Major Clarence L. Tinker

June 28, 1918
The Pawhuska Capital
Microfilm Roll: MN00328

On this day in Osage country The Pawhuska Capital published an article on the accomplishments of a young and determined Osage man the then-Major Clarence L. Tinker.

Born in Osage country on November 21, 1887, Major General Clarence L. Tinker grew up attending mainly Catholic schools. By the age of thirteen, Tinker attended Haskell Institute, a tribal university in Lawrence, Kansas, but left the university in the spring of 1906 before graduating. Tinker then further pursued his educational career at Wentworth Military Academy where he graduated at the age of 20.

Thereafter, Major Clarence L. Tinker was commissioned a third lieutenant in the Philippine Constabulary. This was of course after graduating “at the top of his class” from the Constabulary School for officers at Bagueo Beguent (The Pawhuska Capital). Tinker stayed in this position for approximately four years before being promoted to the position of second lieutenant within the U.S. Army, a position suggested to him by a friend that he was at first hesitant to pursue, and subsequently was put in charge of the Twenty-fifth Infantry Division, an infantry if African American troops stationed at Ft. Lawton, Washington. It was with this division that Second Lieutenant Tinker moved to Hawaii, where he later met his wife Madeline Doyle and was promoted to first lieutenant. Tinker remained in Hawaii until 1917.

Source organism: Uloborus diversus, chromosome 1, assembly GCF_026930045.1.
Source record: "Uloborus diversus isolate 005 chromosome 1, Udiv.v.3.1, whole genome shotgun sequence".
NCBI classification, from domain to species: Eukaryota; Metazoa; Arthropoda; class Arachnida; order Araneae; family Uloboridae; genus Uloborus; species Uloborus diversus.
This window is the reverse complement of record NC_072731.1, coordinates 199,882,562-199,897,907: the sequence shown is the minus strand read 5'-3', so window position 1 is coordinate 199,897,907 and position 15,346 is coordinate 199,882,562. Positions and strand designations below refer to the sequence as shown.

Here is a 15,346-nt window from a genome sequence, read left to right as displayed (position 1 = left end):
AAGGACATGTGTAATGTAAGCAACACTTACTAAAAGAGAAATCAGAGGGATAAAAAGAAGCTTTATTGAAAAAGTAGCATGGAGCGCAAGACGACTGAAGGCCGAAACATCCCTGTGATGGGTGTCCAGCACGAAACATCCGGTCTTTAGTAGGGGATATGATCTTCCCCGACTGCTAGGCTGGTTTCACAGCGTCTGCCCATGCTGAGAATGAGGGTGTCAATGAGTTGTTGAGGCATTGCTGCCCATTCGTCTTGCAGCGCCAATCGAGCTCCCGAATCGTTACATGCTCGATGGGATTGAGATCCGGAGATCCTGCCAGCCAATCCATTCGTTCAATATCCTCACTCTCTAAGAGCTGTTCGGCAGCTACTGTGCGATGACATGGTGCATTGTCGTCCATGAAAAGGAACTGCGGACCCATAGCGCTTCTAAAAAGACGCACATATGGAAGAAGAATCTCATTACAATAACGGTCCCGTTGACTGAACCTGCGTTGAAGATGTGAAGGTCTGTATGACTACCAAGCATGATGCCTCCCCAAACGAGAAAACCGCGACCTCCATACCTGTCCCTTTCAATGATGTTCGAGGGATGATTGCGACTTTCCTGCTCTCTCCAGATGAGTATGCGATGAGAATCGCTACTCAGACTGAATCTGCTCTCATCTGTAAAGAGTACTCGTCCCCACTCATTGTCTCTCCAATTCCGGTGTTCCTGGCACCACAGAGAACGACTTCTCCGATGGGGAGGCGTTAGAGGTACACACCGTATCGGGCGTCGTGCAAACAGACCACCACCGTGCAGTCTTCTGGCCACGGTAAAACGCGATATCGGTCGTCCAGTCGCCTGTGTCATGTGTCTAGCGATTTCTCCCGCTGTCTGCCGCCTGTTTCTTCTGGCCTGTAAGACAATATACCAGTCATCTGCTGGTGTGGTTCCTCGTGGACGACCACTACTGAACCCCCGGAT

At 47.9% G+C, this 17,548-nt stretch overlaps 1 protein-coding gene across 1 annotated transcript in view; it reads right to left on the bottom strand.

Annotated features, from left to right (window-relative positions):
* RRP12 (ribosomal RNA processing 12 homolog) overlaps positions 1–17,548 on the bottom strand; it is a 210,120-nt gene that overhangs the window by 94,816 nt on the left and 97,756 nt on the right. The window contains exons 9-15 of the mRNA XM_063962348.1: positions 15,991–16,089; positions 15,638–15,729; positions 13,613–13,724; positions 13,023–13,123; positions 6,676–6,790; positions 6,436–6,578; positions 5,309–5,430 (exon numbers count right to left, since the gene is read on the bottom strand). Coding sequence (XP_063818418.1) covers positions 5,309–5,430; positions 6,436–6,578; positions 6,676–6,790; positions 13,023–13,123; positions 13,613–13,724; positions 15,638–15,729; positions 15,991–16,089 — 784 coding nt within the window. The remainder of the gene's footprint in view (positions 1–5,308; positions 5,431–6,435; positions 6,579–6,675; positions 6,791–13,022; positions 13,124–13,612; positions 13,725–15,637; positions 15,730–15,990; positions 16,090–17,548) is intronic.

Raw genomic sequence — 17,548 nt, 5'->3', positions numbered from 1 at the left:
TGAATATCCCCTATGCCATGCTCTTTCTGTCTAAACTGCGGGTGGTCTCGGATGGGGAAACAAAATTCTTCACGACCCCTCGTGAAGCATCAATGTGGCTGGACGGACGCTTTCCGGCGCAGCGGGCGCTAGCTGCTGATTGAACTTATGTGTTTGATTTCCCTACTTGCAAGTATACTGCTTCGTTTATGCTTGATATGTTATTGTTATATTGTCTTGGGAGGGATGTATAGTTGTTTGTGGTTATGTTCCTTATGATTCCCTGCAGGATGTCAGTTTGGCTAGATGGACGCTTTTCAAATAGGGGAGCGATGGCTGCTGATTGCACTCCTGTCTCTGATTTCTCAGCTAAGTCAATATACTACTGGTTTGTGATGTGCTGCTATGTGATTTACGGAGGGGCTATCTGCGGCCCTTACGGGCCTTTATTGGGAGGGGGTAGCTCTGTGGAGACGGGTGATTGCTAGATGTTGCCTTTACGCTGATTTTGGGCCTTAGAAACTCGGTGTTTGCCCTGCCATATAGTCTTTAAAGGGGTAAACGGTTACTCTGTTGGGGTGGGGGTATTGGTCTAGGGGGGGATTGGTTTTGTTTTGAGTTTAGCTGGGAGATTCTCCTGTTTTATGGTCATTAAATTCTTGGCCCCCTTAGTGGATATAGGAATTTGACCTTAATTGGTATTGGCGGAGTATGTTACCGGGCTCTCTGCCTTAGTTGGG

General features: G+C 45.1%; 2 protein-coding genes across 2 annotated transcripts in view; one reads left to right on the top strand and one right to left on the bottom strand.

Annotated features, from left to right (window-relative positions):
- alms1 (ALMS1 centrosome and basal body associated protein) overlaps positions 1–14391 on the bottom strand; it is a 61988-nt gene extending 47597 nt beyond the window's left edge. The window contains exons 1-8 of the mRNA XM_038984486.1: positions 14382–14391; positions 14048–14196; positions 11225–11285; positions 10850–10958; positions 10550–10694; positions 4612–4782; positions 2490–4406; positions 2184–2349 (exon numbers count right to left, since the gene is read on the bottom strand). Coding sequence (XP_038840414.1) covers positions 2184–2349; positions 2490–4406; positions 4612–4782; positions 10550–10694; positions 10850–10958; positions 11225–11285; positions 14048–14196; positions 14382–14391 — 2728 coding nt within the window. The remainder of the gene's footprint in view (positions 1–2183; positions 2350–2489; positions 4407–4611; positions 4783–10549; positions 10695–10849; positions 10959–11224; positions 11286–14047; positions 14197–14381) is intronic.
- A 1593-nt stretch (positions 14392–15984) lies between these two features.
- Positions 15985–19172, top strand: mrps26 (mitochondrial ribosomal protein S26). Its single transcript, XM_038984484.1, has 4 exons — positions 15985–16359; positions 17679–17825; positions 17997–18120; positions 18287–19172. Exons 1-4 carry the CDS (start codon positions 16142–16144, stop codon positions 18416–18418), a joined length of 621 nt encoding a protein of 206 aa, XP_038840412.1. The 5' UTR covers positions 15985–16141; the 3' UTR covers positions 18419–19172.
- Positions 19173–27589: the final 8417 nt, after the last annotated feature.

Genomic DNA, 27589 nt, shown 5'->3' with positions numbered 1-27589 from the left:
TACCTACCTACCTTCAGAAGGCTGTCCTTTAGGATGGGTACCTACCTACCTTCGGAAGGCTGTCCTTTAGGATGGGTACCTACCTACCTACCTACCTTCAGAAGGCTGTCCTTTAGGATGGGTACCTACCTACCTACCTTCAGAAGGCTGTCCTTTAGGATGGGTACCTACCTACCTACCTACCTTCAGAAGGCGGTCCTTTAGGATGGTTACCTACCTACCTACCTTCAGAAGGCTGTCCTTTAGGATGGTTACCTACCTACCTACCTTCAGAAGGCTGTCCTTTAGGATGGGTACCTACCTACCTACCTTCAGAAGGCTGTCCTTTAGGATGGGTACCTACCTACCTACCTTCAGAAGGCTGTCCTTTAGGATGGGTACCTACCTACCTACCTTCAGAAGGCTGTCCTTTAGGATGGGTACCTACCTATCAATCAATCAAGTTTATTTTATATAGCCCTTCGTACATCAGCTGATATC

While working throughout the western and southwestern United States during World War I, the now, Major Tinker took an interest in flying. Accordingly, he learned the art of piloting, and began flight duty on July 1, 1922, after officially becoming a member of the Air Corps. After two decades of serving as major, Tinker was promoted to brigadier general in the fall of 1940. While stationed at MacDill Field near Tampa, Florida, Brigadier General Tinker was responsible for wartime strategy to protect the Panama Canal and the Caribbean from potential threats of Japanese and European assault.

After the attack on Pearl Harbor, Tinker commanded Hawaiian Department. In 1942, with his new title of major general, the first Osage to achieve this rank, he now headed the Seventh Air Force at Hickam Field, Hawaii. While taking part in the Battle of Midway, Tinker ushered four Liberator bombers on a raid to Wake Island on June 5, 1942. It was the next day, upon their return that Major General Tinker’s plane crashed into the ocean, leaving behind no survivors. Major General Clarence L. Tinker was later awarded the Distinguished Service Medal. His legacy continues to be celebrated by the Osage with an annual affair.

To honor Major General Tinker’s legacy, in 1942 the Oklahoma City Air Depot became Tinker Field. Today, Tinker Air Force Base is one of the largest and most important military installations in the United States.

Morgan M. Guzman

“Major Clarence L. Tinker.” The Pawhuska Capital. June 28, 1918, p. 1. Microfilm role number MN00328. Sequoyah National Research Center, Little Rock, Arkansas.

Further Reading

Crowder, James, L. “Tinker Air Force Base,” The Encyclopedia of Oklahoma History and Culture. Accessed February 5, 2018.

“Hidden Treasures from the Stacks: From Haskell to Midway: Major General Clarence L. Tinker.” National Archives. Accessed February 7, 2018.

May, John D. “Tinker, Clarence Leonard (1887-1942).” The Encyclopedia of Oklahoma History and Culture. Accessed February 5, 2018.

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